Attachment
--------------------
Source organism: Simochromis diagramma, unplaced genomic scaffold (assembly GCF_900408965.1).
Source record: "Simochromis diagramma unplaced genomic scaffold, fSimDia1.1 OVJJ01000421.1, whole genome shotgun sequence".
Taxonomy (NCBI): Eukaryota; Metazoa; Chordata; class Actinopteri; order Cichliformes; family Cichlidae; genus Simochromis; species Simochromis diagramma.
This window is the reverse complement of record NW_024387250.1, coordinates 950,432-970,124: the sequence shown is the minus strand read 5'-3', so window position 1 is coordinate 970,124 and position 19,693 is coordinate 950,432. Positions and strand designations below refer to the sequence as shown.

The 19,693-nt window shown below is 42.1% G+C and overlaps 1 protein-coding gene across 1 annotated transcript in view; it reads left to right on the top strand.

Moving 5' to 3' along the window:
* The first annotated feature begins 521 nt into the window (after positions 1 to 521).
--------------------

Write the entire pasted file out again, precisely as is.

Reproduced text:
Source organism: Simochromis diagramma, unplaced genomic scaffold (assembly GCF_900408965.1).
Source record: "Simochromis diagramma unplaced genomic scaffold, fSimDia1.1 OVJJ01000421.1, whole genome shotgun sequence".
Taxonomy (NCBI): Eukaryota; Metazoa; Chordata; class Actinopteri; order Cichliformes; family Cichlidae; genus Simochromis; species Simochromis diagramma.
This window is the reverse complement of record NW_024387250.1, coordinates 950,432-970,124: the sequence shown is the minus strand read 5'-3', so window position 1 is coordinate 970,124 and position 19,693 is coordinate 950,432. Positions and strand designations below refer to the sequence as shown.

The 19,693-nt window shown below is 42.1% G+C and overlaps 1 protein-coding gene across 1 annotated transcript in view; it reads left to right on the top strand.

Moving 5' to 3' along the window:
* The first annotated feature begins 521 nt into the window (after positions 1 to 521).